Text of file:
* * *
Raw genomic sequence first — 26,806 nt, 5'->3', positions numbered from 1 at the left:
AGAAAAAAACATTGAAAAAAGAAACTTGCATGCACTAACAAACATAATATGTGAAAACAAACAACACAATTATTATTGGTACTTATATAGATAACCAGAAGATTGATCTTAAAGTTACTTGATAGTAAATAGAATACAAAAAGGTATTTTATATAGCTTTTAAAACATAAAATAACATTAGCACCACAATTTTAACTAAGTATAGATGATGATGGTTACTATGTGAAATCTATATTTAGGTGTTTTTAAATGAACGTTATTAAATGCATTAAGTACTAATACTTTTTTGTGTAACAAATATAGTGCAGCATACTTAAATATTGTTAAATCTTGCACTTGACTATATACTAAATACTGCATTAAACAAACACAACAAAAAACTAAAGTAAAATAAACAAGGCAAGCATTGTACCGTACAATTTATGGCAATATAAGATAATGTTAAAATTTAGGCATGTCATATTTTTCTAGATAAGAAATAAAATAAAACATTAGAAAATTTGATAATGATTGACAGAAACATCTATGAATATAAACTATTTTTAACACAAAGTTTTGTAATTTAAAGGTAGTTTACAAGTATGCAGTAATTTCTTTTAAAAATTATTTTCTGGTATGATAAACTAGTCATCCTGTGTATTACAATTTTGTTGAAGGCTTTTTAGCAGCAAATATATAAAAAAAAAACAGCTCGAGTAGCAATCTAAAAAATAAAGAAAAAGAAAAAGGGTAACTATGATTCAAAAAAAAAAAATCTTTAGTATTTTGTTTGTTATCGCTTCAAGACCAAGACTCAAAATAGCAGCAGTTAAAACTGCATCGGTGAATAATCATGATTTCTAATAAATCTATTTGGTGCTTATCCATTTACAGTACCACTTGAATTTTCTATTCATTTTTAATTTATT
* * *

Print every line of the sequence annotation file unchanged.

Raw genomic sequence first — 26,806 nt, 5'->3', positions numbered from 1 at the left:
AGAAAAAAACATTGAAAAAAGAAACTTGCATGCACTAACAAACATAATATGTGAAAACAAACAACACAATTATTATTGGTACTTATATAGATAACCAGAAGATTGATCTTAAAGTTACTTGATAGTAAATAGAATACAAAAAGGTATTTTATATAGCTTTTAAAACATAAAATAACATTAGCACCACAATTTTAACTAAGTATAGATGATGATGGTTACTATGTGAAATCTATATTTAGGTGTTTTTAAATGAACGTTATTAAATGCATTAAGTACTAATACTTTTTTGTGTAACAAATATAGTGCAGCATACTTAAATATTGTTAAATCTTGCACTTGACTATATACTAAATACTGCATTAAACAAACACAACAAAAAACTAAAGTAAAATAAACAAGGCAAGCATTGTACCGTACAATTTATGGCAATATAAGATAATGTTAAAATTTAGGCATGTCATATTTTTCTAGATAAGAAATAAAATAAAACATTAGAAAATTTGATAATGATTGACAGAAACATCTATGAATATAAACTATTTTTAACACAAAGTTTTGTAATTTAAAGGTAGTTTACAAGTATGCAGTAATTTCTTTTAAAAATTATTTTCTGGTATGATAAACTAGTCATCCTGTGTATTACAATTTTGTTGAAGGCTTTTTAGCAGCAAATATATAAAAAAAAAACAGCTCGAGTAGCAATCTAAAAAATAAAGAAAAAGAAAAAGGGTAACTATGATTCAAAAAAAAAAAATCTTTAGTATTTTGTTTGTTATCGCTTCAAGACCAAGACTCAAAATAGCAGCAGTTAAAACTGCATCGGTGAATAATCATGATTTCTAATAAATCTATTTGGTGCTTATCCATTTACAGTACCACTTGAATTTTCTATTCATTTTTAATTTATT